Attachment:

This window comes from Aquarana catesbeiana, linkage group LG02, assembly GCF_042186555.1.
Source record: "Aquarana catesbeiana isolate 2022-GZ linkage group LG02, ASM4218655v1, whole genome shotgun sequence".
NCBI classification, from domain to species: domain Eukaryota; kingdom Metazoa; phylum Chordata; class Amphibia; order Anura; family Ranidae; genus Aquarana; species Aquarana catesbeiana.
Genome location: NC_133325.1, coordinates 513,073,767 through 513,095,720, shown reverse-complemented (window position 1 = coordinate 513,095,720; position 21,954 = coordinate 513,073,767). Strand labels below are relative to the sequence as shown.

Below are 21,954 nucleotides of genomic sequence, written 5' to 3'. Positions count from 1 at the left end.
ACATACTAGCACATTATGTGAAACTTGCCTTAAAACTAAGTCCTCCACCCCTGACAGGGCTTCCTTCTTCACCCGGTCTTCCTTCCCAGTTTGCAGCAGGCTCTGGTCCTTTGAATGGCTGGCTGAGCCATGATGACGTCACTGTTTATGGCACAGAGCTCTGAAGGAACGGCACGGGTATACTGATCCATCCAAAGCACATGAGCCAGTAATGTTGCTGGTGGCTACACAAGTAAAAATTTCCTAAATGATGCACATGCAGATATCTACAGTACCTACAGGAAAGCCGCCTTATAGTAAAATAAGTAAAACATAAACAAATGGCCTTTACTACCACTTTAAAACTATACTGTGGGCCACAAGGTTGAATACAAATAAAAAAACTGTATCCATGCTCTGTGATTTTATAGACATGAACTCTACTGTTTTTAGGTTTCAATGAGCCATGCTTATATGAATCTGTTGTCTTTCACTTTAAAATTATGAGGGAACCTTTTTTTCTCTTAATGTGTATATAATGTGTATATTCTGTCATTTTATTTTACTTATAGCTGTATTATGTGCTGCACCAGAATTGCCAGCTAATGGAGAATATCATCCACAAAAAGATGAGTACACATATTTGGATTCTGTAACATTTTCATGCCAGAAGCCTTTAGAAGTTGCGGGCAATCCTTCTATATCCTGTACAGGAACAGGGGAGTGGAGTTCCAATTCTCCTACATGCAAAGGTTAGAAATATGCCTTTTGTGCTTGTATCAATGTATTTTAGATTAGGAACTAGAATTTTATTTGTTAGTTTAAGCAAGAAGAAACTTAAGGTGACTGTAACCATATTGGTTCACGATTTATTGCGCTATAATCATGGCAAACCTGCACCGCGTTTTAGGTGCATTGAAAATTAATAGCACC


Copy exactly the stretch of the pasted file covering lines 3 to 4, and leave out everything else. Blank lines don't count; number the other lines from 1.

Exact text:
NCBI classification, from domain to species: domain Eukaryota; kingdom Metazoa; phylum Chordata; class Amphibia; order Anura; family Ranidae; genus Aquarana; species Aquarana catesbeiana.
Genome location: NC_133325.1, coordinates 513,073,767 through 513,095,720, shown reverse-complemented (window position 1 = coordinate 513,095,720; position 21,954 = coordinate 513,073,767). Strand labels below are relative to the sequence as shown.